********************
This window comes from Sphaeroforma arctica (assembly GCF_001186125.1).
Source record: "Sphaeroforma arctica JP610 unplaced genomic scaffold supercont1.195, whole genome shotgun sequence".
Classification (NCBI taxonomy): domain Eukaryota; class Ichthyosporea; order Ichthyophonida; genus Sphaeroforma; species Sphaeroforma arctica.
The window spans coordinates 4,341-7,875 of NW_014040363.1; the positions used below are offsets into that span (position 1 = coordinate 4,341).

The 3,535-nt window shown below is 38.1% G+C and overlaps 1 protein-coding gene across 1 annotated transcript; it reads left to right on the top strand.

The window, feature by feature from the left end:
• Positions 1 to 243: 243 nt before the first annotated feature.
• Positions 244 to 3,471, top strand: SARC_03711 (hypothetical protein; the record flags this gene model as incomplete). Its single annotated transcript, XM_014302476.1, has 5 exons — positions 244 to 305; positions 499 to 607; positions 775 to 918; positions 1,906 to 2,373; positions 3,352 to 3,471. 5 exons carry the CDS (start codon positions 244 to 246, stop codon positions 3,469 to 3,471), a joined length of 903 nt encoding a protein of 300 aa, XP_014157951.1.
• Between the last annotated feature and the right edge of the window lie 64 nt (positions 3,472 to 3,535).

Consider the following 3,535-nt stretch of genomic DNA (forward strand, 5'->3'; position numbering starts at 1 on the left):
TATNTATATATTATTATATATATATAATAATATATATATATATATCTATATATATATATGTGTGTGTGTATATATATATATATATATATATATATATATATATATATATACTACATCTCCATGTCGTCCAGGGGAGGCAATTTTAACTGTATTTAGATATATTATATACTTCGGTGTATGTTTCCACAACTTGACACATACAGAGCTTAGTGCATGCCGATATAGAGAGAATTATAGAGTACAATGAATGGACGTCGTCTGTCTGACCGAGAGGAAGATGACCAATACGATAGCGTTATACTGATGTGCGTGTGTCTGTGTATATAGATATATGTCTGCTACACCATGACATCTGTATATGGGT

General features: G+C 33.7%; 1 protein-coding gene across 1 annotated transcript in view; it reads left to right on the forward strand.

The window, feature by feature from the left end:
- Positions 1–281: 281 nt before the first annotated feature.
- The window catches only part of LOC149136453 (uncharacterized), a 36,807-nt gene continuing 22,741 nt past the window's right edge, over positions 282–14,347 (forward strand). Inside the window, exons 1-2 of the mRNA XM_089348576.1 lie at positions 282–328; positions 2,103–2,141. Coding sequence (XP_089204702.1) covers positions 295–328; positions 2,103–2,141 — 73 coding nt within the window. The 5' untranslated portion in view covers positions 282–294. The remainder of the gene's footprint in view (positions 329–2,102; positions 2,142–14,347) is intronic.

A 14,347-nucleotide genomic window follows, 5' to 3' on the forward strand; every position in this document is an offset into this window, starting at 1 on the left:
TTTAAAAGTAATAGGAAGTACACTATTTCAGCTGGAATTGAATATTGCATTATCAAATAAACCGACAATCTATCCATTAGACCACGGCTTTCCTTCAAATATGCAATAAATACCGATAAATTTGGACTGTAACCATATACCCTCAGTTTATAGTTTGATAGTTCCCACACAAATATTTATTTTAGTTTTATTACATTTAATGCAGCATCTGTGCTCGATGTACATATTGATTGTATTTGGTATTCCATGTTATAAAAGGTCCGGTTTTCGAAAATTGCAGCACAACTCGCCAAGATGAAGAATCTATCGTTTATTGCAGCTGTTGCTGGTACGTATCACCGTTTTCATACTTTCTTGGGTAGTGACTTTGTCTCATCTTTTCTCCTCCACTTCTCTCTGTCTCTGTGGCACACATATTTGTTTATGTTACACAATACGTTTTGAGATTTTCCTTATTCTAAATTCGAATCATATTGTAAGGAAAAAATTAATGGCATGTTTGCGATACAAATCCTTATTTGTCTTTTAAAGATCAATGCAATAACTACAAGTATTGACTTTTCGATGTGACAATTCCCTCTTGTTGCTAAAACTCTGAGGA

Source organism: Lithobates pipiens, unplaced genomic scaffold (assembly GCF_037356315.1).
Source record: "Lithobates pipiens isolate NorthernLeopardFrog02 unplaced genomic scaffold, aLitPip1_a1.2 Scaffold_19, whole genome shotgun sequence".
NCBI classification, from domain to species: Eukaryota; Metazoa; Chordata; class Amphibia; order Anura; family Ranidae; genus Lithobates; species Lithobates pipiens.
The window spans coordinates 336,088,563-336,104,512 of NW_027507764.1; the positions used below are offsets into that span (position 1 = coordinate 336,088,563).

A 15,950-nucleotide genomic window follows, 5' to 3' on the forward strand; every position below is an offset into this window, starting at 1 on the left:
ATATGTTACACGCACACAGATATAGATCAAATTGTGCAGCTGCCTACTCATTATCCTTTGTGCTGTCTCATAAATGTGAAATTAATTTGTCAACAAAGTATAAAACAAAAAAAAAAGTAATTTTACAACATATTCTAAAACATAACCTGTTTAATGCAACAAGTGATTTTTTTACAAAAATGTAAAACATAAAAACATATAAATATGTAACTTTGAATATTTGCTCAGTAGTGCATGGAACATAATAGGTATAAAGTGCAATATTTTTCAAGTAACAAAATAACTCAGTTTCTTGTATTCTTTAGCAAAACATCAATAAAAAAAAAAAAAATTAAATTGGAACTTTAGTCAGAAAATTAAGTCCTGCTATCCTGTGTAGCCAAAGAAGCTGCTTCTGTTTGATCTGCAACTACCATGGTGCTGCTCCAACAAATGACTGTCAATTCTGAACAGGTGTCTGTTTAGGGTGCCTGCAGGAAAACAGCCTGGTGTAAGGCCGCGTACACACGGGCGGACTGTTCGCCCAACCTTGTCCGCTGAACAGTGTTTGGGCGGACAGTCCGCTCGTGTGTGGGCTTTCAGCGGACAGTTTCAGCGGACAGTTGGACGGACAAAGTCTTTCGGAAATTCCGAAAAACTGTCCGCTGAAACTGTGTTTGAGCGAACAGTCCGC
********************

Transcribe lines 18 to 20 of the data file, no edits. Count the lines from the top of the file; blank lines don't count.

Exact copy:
Source organism: Lithobates pipiens, unplaced genomic scaffold (assembly GCF_037356315.1).
Source record: "Lithobates pipiens isolate NorthernLeopardFrog02 unplaced genomic scaffold, aLitPip1_a1.2 Scaffold_19, whole genome shotgun sequence".
NCBI classification, from domain to species: Eukaryota; Metazoa; Chordata; class Amphibia; order Anura; family Ranidae; genus Lithobates; species Lithobates pipiens.